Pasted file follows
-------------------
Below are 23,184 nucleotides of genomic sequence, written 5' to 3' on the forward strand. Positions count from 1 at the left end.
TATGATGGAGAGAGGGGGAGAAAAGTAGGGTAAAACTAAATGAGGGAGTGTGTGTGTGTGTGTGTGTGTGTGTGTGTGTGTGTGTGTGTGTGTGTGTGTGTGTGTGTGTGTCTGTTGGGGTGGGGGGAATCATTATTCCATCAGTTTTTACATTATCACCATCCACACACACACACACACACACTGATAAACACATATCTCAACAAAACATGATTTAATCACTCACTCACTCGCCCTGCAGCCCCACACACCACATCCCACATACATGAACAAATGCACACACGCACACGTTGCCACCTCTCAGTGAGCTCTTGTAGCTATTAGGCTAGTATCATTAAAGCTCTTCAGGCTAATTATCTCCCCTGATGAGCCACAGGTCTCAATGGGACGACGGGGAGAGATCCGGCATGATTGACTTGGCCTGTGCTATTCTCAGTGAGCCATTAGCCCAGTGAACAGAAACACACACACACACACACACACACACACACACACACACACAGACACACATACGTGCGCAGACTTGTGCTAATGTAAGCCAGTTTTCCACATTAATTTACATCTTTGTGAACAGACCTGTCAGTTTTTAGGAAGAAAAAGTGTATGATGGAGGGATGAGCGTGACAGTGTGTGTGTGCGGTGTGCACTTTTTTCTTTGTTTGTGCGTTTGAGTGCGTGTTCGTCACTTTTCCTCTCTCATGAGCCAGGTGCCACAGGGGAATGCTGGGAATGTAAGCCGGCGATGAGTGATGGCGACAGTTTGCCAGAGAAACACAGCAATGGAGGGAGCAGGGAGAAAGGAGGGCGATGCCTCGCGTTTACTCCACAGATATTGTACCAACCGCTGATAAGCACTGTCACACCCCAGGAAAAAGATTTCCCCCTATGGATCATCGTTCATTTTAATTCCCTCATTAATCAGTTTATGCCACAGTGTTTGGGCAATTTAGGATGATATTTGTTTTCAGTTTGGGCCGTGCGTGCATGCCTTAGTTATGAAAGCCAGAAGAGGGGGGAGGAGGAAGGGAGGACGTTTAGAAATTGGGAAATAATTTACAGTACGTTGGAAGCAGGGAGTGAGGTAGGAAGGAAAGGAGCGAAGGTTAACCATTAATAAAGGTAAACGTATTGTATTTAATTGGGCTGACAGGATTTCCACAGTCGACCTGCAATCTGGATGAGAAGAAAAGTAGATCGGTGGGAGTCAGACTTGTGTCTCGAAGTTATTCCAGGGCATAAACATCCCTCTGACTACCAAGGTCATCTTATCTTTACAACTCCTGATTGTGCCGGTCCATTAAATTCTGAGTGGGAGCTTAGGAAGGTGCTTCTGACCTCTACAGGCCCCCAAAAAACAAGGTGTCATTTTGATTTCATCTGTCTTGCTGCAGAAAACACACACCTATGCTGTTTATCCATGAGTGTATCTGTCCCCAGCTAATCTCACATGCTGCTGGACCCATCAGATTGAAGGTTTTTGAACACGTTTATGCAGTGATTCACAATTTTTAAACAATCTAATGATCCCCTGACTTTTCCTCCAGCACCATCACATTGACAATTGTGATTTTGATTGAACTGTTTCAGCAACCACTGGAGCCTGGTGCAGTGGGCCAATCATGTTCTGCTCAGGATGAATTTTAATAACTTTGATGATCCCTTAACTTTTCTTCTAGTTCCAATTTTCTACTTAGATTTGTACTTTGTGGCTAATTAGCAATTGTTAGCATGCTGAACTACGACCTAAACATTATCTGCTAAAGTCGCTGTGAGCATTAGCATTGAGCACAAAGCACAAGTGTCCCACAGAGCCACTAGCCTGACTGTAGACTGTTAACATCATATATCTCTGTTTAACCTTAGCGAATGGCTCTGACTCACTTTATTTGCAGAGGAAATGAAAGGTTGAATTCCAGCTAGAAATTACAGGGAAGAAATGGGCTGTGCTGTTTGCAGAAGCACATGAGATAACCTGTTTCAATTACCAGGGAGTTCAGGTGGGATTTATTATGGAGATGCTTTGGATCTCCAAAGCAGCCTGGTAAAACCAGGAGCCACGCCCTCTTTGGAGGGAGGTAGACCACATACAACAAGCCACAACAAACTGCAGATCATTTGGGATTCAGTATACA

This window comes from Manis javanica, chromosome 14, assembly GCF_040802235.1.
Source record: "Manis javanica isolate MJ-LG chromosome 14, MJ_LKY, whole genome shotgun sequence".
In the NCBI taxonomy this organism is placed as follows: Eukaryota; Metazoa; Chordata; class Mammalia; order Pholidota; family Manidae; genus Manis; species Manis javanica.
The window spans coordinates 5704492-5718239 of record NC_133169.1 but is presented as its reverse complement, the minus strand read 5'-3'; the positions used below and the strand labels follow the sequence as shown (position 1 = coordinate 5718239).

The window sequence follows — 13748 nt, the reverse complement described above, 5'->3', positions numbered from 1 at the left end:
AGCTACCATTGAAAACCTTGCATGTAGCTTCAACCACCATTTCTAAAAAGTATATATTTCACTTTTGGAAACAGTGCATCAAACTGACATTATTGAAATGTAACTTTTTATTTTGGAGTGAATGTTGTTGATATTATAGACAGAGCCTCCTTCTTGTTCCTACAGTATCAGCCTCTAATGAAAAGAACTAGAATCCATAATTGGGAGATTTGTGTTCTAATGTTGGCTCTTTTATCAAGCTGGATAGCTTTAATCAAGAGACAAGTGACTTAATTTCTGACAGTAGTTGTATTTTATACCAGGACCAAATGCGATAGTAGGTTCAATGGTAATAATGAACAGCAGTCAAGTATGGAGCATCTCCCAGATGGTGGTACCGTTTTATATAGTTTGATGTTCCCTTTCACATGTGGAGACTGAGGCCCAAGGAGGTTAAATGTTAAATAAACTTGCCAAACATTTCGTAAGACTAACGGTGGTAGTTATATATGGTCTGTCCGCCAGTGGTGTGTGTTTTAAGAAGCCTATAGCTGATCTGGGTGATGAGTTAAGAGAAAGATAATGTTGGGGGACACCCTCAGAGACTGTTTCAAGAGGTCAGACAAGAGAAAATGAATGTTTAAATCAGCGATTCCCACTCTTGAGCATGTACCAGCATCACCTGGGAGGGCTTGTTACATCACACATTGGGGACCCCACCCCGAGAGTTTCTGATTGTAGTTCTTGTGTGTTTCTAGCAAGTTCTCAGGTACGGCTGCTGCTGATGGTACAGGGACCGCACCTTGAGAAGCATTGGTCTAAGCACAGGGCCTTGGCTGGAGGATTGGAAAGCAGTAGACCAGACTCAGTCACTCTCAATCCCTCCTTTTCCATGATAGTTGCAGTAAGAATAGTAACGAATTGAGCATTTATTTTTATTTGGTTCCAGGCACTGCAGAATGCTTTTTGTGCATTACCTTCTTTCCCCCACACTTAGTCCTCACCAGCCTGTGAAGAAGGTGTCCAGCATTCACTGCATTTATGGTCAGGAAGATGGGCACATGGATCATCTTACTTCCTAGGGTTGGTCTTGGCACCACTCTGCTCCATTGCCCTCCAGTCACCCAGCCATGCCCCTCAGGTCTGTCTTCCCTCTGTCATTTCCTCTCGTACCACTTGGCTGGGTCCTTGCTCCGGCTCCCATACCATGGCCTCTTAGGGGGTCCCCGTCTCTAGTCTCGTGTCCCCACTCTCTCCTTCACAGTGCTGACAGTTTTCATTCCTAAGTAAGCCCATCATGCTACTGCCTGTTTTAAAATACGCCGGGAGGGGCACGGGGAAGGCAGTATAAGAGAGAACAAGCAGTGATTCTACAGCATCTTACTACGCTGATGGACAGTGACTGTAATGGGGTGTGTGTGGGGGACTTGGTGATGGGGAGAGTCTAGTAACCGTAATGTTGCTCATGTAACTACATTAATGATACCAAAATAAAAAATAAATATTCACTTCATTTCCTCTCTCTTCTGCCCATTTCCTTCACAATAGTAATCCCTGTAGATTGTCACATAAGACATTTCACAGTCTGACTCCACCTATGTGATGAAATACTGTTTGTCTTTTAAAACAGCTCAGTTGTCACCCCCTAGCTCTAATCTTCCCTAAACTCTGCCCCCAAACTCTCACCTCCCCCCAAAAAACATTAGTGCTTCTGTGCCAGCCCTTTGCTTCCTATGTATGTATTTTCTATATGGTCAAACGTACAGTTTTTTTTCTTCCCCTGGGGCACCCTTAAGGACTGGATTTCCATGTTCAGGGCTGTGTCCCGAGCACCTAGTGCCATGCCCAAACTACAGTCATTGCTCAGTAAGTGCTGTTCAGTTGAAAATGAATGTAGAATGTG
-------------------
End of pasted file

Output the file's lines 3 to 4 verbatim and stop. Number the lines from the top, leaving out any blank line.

This window comes from Manis javanica, chromosome 14, assembly GCF_040802235.1.
Source record: "Manis javanica isolate MJ-LG chromosome 14, MJ_LKY, whole genome shotgun sequence".